* turnstile_signal() or turnstile_wait() that are waiting to be put on
 * the run queue.
 * Locking key:
 *  c - turnstile chain lock
 *  q - td_contested lock
struct turnstile {
	struct mtx ts_lock;			/* Spin lock for self. */
	struct threadqueue ts_blocked[2];	/* (c + q) Blocked threads. */
	struct threadqueue ts_pending;		/* (c) Pending threads. */
	LIST_ENTRY(turnstile) ts_hash;		/* (c) Chain and free list. */
	LIST_ENTRY(turnstile) ts_link;		/* (q) Contested locks. */
	LIST_HEAD(, turnstile) ts_free;		/* (c) Free turnstiles. */
	struct lock_object *ts_lockobj;		/* (c) Lock we reference. */
	struct thread *ts_owner;		/* (c + q) Who owns the lock. */

The most significant difference between turnstile and sleepqueue is that turnstile provide a mechanism called priority propagation, which is used to handle the occurrence of priority inversion. Detailed info about the priority inversion can be found on Wikipedia.

static void
propagate_priority(struct thread *td)
	struct turnstile *ts, *top;
	int pri;

	pri = td->td_priority;
	top = ts = td->td_blocked;
	THREAD_LOCKPTR_ASSERT(td, &ts->ts_lock);

	 * The original turnstile lock is held across the entire
	 * operation.  We only ever lock down the chain so the lock
	 * order is constant.
	for (;;) {
		td = ts->ts_owner;

		if (td == NULL) {
			 * This might be a read lock with no owner.  There's
			 * not much we can do, so just bail.
			propagate_unlock_ts(top, ts);

		 * Wait for the thread lock to be stable and then only
		 * acquire if it is not the turnstile lock.
		if (td->td_lock != &ts->ts_lock) {
			thread_lock_flags(td, MTX_DUPOK);
			propagate_unlock_ts(top, ts);
		MPASS(td->td_proc != NULL);
		MPASS(td->td_proc->p_magic == P_MAGIC);

		 * If the thread is asleep, then we are probably about
		 * to deadlock.  To make debugging this easier, show
		 * backtrace of misbehaving thread and panic to not
		 * leave the kernel deadlocked.
		if (TD_IS_SLEEPING(td)) {
		"Sleeping thread (tid %d, pid %d) owns a non-sleepable lock\n",
			    td->td_tid, td->td_proc->p_pid);
			panic("sleeping thread");

		 * If this thread already has higher priority than the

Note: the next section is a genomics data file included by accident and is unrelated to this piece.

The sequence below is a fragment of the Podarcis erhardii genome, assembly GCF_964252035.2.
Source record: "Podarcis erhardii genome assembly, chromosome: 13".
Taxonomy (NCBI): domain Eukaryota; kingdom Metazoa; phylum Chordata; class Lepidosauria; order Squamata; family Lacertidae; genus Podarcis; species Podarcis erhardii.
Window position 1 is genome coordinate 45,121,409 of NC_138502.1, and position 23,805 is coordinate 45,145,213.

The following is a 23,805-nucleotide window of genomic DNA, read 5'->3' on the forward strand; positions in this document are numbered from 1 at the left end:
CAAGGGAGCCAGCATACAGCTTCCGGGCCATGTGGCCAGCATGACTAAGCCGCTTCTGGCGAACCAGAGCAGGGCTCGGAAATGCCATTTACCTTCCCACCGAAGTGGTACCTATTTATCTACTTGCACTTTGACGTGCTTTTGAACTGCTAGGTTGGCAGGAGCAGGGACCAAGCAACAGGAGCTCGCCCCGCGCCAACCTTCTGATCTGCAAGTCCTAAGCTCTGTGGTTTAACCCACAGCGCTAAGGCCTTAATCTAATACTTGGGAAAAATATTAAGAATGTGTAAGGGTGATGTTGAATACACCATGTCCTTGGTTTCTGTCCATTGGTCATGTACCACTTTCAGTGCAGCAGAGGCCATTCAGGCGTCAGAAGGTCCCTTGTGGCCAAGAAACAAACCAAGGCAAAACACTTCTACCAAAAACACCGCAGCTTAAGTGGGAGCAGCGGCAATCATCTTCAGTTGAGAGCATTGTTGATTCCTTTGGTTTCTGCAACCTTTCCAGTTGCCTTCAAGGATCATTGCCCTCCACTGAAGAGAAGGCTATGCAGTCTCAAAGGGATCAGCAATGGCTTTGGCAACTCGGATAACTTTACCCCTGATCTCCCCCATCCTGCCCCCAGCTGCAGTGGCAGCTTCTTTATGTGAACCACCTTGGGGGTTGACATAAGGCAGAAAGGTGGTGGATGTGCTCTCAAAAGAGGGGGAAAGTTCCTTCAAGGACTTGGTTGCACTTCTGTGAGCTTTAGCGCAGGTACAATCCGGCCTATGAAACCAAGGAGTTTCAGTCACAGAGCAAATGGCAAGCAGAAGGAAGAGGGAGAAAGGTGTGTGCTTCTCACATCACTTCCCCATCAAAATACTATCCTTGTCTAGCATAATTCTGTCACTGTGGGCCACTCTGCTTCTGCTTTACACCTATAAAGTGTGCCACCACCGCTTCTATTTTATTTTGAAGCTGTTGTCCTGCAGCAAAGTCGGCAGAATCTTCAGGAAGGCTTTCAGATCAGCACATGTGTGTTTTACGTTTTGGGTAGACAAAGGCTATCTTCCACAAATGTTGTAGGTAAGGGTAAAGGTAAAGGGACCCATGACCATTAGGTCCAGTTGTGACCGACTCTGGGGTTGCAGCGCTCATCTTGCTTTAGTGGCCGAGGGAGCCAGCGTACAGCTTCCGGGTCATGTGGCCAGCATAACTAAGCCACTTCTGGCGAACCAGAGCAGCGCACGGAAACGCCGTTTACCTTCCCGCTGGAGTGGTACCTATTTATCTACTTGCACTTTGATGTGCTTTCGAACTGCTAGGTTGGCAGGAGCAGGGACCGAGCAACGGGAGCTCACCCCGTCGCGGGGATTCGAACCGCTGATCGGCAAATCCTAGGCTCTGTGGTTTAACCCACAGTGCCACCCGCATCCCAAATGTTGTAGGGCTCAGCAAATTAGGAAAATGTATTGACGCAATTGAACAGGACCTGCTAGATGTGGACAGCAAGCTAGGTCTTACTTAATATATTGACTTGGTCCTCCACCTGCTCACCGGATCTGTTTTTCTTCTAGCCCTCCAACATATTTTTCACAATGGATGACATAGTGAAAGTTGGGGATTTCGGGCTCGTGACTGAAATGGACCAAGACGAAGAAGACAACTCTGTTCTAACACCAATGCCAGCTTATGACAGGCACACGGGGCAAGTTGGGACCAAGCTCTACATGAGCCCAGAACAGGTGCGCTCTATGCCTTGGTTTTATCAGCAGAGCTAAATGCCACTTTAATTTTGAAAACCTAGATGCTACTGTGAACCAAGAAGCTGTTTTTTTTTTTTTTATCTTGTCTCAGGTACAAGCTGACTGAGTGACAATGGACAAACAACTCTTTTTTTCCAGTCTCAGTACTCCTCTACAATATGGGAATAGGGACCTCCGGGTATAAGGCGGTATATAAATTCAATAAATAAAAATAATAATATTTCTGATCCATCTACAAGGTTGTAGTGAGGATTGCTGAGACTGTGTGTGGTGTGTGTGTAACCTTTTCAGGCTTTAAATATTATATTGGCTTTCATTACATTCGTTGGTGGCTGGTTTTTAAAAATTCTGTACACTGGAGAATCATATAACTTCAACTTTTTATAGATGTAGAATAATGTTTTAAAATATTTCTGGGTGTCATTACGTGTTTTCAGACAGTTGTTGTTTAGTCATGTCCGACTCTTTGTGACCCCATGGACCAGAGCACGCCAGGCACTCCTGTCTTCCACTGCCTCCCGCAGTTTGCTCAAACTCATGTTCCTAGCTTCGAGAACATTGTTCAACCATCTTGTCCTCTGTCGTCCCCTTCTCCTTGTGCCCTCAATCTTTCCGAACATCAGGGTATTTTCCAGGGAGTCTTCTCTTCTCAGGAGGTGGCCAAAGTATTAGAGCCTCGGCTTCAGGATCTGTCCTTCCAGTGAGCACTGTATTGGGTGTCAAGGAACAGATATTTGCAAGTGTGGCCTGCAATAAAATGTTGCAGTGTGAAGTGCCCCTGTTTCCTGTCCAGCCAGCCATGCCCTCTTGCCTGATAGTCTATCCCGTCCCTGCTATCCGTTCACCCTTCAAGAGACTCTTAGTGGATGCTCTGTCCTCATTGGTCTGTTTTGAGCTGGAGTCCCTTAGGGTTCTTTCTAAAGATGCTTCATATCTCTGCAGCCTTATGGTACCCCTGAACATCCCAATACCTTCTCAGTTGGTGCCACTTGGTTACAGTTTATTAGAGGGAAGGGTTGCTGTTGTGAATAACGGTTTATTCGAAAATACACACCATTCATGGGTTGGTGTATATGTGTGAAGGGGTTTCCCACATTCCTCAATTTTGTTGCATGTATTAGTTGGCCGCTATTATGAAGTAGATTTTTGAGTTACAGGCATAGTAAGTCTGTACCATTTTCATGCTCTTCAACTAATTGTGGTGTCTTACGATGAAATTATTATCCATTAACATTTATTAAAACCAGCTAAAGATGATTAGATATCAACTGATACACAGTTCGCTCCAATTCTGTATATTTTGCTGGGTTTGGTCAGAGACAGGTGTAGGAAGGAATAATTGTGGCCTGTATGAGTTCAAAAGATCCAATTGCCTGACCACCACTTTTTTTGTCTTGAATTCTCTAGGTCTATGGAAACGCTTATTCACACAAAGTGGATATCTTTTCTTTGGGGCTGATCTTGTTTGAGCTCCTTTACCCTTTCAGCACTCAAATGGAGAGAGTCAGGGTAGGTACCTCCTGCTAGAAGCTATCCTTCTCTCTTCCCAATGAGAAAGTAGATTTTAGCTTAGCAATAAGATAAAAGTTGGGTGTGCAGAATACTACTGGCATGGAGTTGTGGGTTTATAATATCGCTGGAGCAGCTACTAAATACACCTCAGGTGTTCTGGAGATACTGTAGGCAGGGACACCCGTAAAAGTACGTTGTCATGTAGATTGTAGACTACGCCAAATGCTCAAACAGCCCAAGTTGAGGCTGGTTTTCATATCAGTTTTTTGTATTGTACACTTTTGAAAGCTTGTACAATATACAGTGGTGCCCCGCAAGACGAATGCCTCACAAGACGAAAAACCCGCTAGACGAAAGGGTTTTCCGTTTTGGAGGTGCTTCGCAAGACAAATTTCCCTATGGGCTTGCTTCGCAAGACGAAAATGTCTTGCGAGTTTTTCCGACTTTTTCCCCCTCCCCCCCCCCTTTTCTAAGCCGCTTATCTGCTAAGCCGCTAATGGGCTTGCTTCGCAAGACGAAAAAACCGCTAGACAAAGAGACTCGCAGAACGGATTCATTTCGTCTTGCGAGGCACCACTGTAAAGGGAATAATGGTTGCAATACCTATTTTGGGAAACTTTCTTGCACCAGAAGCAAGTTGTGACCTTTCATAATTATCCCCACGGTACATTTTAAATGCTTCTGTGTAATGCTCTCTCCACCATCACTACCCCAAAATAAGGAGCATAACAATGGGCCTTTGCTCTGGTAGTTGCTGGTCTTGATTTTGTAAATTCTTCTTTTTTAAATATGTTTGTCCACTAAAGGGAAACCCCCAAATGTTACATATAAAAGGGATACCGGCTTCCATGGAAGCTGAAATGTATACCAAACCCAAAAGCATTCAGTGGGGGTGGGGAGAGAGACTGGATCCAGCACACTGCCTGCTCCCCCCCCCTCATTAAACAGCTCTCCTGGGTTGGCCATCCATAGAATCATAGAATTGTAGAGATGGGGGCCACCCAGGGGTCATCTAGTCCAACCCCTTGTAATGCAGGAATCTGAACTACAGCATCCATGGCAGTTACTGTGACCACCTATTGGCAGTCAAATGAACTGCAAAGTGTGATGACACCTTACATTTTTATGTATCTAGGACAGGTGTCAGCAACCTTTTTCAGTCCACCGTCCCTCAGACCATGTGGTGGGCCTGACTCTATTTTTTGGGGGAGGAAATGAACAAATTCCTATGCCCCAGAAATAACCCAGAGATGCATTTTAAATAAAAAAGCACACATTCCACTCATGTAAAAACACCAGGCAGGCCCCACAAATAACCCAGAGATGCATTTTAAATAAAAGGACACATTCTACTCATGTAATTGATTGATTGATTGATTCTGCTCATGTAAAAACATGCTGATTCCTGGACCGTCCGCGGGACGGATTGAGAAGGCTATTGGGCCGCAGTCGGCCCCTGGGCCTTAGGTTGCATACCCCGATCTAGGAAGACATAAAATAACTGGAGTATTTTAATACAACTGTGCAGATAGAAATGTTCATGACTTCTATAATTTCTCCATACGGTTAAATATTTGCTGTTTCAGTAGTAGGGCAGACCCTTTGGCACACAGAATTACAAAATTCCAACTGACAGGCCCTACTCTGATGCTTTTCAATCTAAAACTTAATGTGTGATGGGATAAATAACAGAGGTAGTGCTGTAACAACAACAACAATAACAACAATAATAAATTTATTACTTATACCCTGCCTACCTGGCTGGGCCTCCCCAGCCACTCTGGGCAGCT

* thread that is being blocked, we are finished.
		if (td->td_priority <= pri) {
			propagate_unlock_td(top, td);

		 * Bump this thread's priority.
		sched_lend_prio(td, pri);

		 * If lock holder is actually running or on the run queue
		 * then we are done.
		if (TD_IS_RUNNING(td) || TD_ON_RUNQ(td)) {
			MPASS(td->td_blocked == NULL);
			propagate_unlock_td(top, td);

#ifndef SMP
		 * For UP, we check to see if td is curthread (this shouldn't
		 * ever happen however as it would mean we are in a deadlock.)
		KASSERT(td != curthread, ("Deadlock detected"));

		 * If we aren't blocked on a lock, we should be.
		    "thread %d(%s):%d holds %s but isn't blocked on a lock\n",
		    td->td_tid, td->td_name, td->td_state,

		 * Pick up the lock that td is blocked on.
		ts = td->td_blocked;
		MPASS(ts != NULL);
		THREAD_LOCKPTR_ASSERT(td, &ts->ts_lock);
		/* Resort td on the list if needed. */
		if (!turnstile_adjust_thread(ts, td)) {
			propagate_unlock_ts(top, ts);
		/* The thread lock is released as ts lock above. */

Basically the functional part of propagate_priority() is contained in the for(;;) loop. This function continues looking along the turnstile chain and lend the initial thread’s priority to the lower-priority thread which holds a lock and obstructs the higher-priority one to execute, until it meets a higher-priority thread, that means we’ve got job done, or an unwilling kernel panic, while it probably means we get into a deadlock. The kernel panic can be reported by KASSERT() and its variant MPASS().

CC BY 4.0